Starred Review. Grade 2–5—Kimeli Naiyomah returned home to his Maasai village from New York City with news of 9/11 terrorist attacks. His story prompted the villagers to give a heartfelt gift to help America heal. Deedy and Gonzalez bring Naiyomah's story to life with pithy prose and vibrant illustrations. Each block of text consists of a few short, elegant sentences: "A child asks if he has brought any stories. Kimeli nods. He has brought with him one story. It has burned a hole in his heart." The suspenseful pace is especially striking when surrounded by Gonzalez's exquisite colored pencil and pastel illustrations. The colors of Kenya explode off the page: rich blues, flaming oranges, fire-engine reds, and chocolate browns. Full-page spreads depict the Maasai people and their land so realistically as to be nearly lifelike. Gonzalez manages to break the fourth wall and draw readers in as real-time observers.
    I have multiple students who are refuges from Africa so I think it is a nice way to address 9/11 in my class. Also, I can not read it without tearing due to my memories of 9/11 so it helps with teaching how to make connections with a book.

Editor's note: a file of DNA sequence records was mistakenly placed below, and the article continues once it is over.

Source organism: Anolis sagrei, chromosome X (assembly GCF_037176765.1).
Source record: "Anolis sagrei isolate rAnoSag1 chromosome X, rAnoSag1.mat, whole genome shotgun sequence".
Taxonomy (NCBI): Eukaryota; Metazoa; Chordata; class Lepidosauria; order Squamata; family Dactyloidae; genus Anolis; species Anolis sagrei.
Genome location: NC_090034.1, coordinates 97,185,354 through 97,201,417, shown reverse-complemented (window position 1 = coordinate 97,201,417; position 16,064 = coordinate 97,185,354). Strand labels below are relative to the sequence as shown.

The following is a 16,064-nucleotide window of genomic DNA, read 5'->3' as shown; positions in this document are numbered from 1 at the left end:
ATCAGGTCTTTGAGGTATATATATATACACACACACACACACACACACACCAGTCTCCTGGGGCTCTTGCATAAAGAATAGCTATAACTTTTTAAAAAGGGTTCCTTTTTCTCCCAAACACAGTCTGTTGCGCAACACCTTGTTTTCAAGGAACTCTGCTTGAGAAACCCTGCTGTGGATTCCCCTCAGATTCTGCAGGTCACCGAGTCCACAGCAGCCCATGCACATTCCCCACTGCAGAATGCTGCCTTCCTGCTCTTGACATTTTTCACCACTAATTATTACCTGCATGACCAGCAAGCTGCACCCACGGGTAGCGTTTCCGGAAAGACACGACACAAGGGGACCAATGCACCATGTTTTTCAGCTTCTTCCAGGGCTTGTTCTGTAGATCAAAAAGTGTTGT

20. AZMrs.S

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    It is such an important event in our nation's history... and as Alice mentioned it is very real, horrifying memory for some. I would like to do something with my kids but none of mine were even born when this happened. For the younger kids is it better to focus on the heroes and that there are more good people than bad like czacza suggested?
     
  21. bros

    bros Phenom

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    Alice speaks the truth. 9/11 and that week is full of rather vivid memories. I remember that September 11th, 2001 was a Tuesday. As soon as I got home, my mom turned on the news and explained to us what was happening. She did not know when my dad would get home, as all buses in and out of the city were shut down, due to fears of another attack. (I believe eventually he got home via a ferry that was providing free transportation back to NJ). I remember seeing WTC 7 collapse at 5:20 PM. I do not know why I remember the exact time, but I do. 9/11 is my generation's Kennedy Assassination: Everyone remembers where they were when they heard the horrible news.